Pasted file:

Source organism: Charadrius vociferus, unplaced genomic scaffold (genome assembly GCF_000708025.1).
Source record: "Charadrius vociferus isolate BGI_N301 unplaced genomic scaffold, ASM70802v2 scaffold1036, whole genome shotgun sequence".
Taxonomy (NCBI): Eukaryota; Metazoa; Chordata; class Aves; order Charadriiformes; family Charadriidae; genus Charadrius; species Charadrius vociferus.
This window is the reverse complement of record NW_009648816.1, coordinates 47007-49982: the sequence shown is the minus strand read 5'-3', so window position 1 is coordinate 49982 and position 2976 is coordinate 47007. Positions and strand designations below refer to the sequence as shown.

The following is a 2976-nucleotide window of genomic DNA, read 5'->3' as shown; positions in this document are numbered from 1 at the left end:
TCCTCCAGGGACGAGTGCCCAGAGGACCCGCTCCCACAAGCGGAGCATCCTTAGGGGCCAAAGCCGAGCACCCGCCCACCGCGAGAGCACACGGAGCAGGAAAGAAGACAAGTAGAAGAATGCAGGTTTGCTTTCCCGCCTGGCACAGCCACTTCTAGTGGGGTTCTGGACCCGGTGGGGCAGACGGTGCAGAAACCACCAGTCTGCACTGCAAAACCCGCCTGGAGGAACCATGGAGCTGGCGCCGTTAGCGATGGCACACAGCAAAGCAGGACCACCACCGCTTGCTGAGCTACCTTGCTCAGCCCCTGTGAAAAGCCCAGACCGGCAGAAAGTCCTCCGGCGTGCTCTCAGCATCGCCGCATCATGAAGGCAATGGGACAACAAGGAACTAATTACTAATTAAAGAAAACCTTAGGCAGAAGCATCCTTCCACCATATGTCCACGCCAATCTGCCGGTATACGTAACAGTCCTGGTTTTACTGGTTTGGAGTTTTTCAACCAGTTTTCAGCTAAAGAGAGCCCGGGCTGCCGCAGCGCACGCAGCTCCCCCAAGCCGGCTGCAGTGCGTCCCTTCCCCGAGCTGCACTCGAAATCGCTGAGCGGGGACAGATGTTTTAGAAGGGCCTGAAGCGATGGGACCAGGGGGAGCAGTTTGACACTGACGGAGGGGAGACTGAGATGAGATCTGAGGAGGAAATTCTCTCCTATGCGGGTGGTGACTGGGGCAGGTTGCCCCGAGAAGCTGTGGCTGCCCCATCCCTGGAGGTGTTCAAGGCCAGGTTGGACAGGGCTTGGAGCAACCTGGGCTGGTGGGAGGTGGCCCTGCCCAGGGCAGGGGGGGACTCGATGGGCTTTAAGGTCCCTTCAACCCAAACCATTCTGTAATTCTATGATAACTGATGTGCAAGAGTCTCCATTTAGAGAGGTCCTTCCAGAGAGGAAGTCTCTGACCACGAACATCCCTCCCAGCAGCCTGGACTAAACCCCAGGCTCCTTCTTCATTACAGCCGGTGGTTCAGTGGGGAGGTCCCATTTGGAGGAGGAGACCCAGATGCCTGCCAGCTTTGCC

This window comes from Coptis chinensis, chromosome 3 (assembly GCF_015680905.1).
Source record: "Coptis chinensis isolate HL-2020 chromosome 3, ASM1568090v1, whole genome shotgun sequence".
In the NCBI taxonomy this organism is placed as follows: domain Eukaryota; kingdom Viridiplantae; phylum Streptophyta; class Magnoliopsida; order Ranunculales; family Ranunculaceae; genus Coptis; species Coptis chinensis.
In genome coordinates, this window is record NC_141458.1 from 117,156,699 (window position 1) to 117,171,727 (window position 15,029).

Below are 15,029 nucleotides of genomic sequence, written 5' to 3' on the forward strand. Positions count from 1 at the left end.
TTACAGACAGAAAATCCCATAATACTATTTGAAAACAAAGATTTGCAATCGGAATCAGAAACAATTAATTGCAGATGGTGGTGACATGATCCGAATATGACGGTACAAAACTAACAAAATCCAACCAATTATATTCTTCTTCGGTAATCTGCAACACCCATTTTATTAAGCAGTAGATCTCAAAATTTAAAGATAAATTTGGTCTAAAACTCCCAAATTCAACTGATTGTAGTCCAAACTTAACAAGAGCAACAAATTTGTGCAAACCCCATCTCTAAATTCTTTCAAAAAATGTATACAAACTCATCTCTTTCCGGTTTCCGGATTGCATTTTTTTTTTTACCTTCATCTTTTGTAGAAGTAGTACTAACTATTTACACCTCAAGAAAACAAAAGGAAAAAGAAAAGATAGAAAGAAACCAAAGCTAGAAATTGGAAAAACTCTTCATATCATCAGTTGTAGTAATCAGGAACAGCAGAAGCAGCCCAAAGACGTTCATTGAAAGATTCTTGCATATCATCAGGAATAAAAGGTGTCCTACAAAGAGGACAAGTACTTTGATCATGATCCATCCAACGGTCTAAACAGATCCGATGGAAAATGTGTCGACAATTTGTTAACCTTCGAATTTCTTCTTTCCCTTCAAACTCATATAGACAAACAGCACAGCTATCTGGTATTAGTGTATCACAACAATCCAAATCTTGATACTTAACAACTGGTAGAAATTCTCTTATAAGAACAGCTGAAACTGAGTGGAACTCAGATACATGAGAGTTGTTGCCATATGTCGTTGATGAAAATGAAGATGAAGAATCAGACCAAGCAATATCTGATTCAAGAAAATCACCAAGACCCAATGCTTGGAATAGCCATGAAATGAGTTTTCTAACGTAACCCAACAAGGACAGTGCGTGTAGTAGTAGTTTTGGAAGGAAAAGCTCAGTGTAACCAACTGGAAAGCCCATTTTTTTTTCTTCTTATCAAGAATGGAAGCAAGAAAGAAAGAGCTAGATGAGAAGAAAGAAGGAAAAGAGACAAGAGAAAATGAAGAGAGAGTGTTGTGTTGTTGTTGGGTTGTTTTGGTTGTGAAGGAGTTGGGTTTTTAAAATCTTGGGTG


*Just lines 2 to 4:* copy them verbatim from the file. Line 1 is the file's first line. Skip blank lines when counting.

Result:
Source record: "Charadrius vociferus isolate BGI_N301 unplaced genomic scaffold, ASM70802v2 scaffold1036, whole genome shotgun sequence".
Taxonomy (NCBI): Eukaryota; Metazoa; Chordata; class Aves; order Charadriiformes; family Charadriidae; genus Charadrius; species Charadrius vociferus.
This window is the reverse complement of record NW_009648816.1, coordinates 47007-49982: the sequence shown is the minus strand read 5'-3', so window position 1 is coordinate 49982 and position 2976 is coordinate 47007. Positions and strand designations below refer to the sequence as shown.